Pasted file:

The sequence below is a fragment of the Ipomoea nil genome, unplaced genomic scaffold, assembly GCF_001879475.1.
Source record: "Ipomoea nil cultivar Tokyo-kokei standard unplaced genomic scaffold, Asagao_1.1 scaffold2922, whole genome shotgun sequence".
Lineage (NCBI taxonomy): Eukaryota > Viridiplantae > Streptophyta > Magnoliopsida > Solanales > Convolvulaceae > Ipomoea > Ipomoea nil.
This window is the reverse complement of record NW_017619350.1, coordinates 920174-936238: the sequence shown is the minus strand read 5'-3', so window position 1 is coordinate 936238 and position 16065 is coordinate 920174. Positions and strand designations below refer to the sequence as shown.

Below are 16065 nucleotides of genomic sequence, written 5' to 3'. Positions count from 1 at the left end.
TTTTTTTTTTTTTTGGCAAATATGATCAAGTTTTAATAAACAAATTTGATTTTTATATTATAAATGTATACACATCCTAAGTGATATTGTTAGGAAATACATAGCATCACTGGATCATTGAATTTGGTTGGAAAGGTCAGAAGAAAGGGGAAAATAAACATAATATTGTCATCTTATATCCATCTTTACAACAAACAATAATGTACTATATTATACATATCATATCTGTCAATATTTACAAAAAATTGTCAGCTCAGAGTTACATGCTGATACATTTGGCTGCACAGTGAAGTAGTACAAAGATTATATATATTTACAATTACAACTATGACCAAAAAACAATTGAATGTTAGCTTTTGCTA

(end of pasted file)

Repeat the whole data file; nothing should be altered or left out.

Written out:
The sequence below is a fragment of the Ipomoea nil genome, unplaced genomic scaffold, assembly GCF_001879475.1.
Source record: "Ipomoea nil cultivar Tokyo-kokei standard unplaced genomic scaffold, Asagao_1.1 scaffold2922, whole genome shotgun sequence".
Lineage (NCBI taxonomy): Eukaryota > Viridiplantae > Streptophyta > Magnoliopsida > Solanales > Convolvulaceae > Ipomoea > Ipomoea nil.
This window is the reverse complement of record NW_017619350.1, coordinates 920174-936238: the sequence shown is the minus strand read 5'-3', so window position 1 is coordinate 936238 and position 16065 is coordinate 920174. Positions and strand designations below refer to the sequence as shown.

Below are 16065 nucleotides of genomic sequence, written 5' to 3'. Positions count from 1 at the left end.
TTTTTTTTTTTTTTGGCAAATATGATCAAGTTTTAATAAACAAATTTGATTTTTATATTATAAATGTATACACATCCTAAGTGATATTGTTAGGAAATACATAGCATCACTGGATCATTGAATTTGGTTGGAAAGGTCAGAAGAAAGGGGAAAATAAACATAATATTGTCATCTTATATCCATCTTTACAACAAACAATAATGTACTATATTATACATATCATATCTGTCAATATTTACAAAAAATTGTCAGCTCAGAGTTACATGCTGATACATTTGGCTGCACAGTGAAGTAGTACAAAGATTATATATATTTACAATTACAACTATGACCAAAAAACAATTGAATGTTAGCTTTTGCTA